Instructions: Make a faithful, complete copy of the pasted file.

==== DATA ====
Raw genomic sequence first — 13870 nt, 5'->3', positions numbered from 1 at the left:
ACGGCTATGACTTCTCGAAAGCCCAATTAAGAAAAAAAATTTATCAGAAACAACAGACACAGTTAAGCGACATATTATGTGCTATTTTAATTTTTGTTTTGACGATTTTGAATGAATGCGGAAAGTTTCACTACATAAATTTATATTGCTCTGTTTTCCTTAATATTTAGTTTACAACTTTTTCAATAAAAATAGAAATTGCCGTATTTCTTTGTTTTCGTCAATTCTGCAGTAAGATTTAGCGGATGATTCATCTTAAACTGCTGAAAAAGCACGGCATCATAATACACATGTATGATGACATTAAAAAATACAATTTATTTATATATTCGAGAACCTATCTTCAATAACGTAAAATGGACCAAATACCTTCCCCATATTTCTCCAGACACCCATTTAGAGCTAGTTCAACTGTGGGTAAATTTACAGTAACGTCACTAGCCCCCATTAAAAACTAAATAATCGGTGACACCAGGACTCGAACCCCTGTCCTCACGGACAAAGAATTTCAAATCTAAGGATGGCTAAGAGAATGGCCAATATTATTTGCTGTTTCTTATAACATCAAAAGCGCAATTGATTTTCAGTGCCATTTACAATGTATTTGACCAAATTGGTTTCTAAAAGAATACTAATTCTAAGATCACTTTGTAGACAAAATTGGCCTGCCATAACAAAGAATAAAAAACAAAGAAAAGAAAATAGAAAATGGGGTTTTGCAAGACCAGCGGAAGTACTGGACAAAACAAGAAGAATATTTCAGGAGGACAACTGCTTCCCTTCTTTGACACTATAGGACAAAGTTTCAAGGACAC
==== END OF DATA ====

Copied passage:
Raw genomic sequence first — 13870 nt, 5'->3', positions numbered from 1 at the left:
ACGGCTATGACTTCTCGAAAGCCCAATTAAGAAAAAAAATTTATCAGAAACAACAGACACAGTTAAGCGACATATTATGTGCTATTTTAATTTTTGTTTTGACGATTTTGAATGAATGCGGAAAGTTTCACTACATAAATTTATATTGCTCTGTTTTCCTTAATATTTAGTTTACAACTTTTTCAATAAAAATAGAAATTGCCGTATTTCTTTGTTTTCGTCAATTCTGCAGTAAGATTTAGCGGATGATTCATCTTAAACTGCTGAAAAAGCACGGCATCATAATACACATGTATGATGACATTAAAAAATACAATTTATTTATATATTCGAGAACCTATCTTCAATAACGTAAAATGGACCAAATACCTTCCCCATATTTCTCCAGACACCCATTTAGAGCTAGTTCAACTGTGGGTAAATTTACAGTAACGTCACTAGCCCCCATTAAAAACTAAATAATCGGTGACACCAGGACTCGAACCCCTGTCCTCACGGACAAAGAATTTCAAATCTAAGGATGGCTAAGAGAATGGCCAATATTATTTGCTGTTTCTTATAACATCAAAAGCGCAATTGATTTTCAGTGCCATTTACAATGTATTTGACCAAATTGGTTTCTAAAAGAATACTAATTCTAAGATCACTTTGTAGACAAAATTGGCCTGCCATAACAAAGAATAAAAAACAAAGAAAAGAAAATAGAAAATGGGGTTTTGCAAGACCAGCGGAAGTACTGGACAAAACAAGAAGAATATTTCAGGAGGACAACTGCTTCCCTTCTTTGACACTATAGGACAAAGTTTCAAGGACAC